It receives around 300 patients with liver diseases every day
With administrative sanction being accorded, the city’s second liver transplant unit in the public sector is all set to come up at Rajiv Gandhi Government General Hospital (GH).
Work is being taken up to establish the necessary infrastructure, create a patient database and form the transplant team. At GH, the liver transplant unit will function under the departments of hepatology and surgical gastroenterology. Every day, the hospital receives 250 to 300 outpatients with liver diseases, including those with chronic conditions requiring liver transplantation.
An official of the health department said this initiative comes at a time when liver diseases are on the rise.
“To have one more unit means we can take care of patients who are unable to pay for this very expensive procedure in the private sector. With the Chief Minister’s Comprehensive Health Insurance Scheme in operation, patients will be able to get their surgeries done free of cost as well.”
S.M. Chandramohan, head, department of surgical gastroenterology, said to begin with, they will establish a liver transplant outpatient department to identify potential recipients — those with liver failure — and register them on a database.
“Simultaneously, we will work on a full team to perform the transplant, and also a support team,” he said.
Two surgeons of the department — S.M. Chandramohan and D. Kannan — have been trained at King’s College, London, and will perform the surgeries. There is a substantial number of support staff, including doctors and nursing staff, according to officials.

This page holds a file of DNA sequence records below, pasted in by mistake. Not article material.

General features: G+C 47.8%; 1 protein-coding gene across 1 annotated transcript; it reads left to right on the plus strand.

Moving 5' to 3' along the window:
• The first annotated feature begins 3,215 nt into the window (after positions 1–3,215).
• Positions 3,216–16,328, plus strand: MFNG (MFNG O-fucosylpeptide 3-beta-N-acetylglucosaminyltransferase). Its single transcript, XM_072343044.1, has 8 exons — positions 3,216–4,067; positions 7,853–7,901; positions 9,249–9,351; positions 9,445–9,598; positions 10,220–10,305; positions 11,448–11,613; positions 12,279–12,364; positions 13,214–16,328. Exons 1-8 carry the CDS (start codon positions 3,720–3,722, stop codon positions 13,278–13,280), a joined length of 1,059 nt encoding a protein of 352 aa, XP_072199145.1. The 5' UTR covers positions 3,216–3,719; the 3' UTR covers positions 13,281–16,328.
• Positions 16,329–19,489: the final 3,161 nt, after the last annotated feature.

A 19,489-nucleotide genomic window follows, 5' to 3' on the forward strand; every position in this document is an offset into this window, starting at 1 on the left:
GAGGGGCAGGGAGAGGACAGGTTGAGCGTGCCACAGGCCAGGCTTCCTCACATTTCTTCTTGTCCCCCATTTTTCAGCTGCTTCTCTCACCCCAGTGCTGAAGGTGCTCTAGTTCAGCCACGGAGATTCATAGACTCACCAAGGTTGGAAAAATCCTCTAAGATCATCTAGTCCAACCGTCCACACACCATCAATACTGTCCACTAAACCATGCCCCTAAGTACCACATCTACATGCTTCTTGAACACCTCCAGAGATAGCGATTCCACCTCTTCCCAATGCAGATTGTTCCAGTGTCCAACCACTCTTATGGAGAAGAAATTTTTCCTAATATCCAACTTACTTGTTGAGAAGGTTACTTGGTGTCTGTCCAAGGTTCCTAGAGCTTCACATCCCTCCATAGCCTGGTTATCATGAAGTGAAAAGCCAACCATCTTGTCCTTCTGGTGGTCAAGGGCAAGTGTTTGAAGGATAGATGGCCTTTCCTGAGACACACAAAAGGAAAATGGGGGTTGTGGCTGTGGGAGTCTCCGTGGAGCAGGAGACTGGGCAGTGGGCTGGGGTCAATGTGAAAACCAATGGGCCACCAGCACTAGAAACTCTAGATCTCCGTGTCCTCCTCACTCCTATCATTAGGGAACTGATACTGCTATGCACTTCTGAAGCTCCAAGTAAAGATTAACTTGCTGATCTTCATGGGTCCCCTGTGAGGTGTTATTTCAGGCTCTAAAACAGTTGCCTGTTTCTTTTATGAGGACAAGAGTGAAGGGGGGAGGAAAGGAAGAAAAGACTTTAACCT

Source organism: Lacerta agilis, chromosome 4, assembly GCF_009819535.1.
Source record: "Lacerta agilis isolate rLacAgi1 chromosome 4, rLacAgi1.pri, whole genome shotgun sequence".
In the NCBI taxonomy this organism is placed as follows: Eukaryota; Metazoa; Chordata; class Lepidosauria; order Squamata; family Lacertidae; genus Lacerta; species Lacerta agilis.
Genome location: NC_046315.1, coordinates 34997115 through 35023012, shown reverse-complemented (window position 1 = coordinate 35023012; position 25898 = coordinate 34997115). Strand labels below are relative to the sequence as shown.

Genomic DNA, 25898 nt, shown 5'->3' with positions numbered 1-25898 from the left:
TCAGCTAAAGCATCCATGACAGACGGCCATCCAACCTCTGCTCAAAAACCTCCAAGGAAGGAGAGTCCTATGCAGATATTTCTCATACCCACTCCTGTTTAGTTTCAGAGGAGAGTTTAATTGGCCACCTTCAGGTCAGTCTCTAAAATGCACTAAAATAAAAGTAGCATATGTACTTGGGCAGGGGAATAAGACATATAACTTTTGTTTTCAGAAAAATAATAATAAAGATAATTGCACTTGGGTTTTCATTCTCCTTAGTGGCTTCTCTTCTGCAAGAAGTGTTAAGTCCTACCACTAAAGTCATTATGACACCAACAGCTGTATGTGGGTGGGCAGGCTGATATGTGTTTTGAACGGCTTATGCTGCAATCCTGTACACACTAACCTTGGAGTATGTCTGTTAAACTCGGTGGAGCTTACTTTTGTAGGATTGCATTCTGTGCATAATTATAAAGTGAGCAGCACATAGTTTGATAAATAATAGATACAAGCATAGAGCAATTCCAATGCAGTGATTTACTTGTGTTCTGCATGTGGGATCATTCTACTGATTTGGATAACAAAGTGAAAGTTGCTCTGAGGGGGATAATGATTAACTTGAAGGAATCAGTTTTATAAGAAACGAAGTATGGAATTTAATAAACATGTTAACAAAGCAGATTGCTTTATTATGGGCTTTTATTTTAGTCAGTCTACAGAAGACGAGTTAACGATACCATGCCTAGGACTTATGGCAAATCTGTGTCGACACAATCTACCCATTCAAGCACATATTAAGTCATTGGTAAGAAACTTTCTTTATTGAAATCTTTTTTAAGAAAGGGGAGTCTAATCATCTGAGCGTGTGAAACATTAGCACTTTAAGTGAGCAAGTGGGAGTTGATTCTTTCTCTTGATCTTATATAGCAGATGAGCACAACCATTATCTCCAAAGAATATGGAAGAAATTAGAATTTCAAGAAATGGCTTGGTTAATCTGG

“We will start with a cadaver transplantation programme as any new transplant programme must start with cadaveric organs. The new theatre, which will be dedicated to liver transplant, will have three tables — one each for the donor and the recipient, and the other will be a work table for surgeons,” said Dr. Chandramohan. K. Narayanaswamy, head, hepatology, GH, said it is likely the process of liver transplantation will begin in about three months’ time.
S. Geethalakshmi, director of medical education, said the government sanctions Rs. 12 lakh for liver transplants and takes care of everything — from evaluation to post-surgery care.
Immunosuppressants, which are essential to keep the transplanted organ from being rejected by the body, are given free of cost.
The first liver transplant unit was set up at Government Stanley Medical College Hospital in 2009. Till now, 41 liver transplants have been performed there.
Since the inception of the Cadaver Transplant Programme in 2008, the State has recorded 439 liver transplants at various hospitals, including several in the private sector.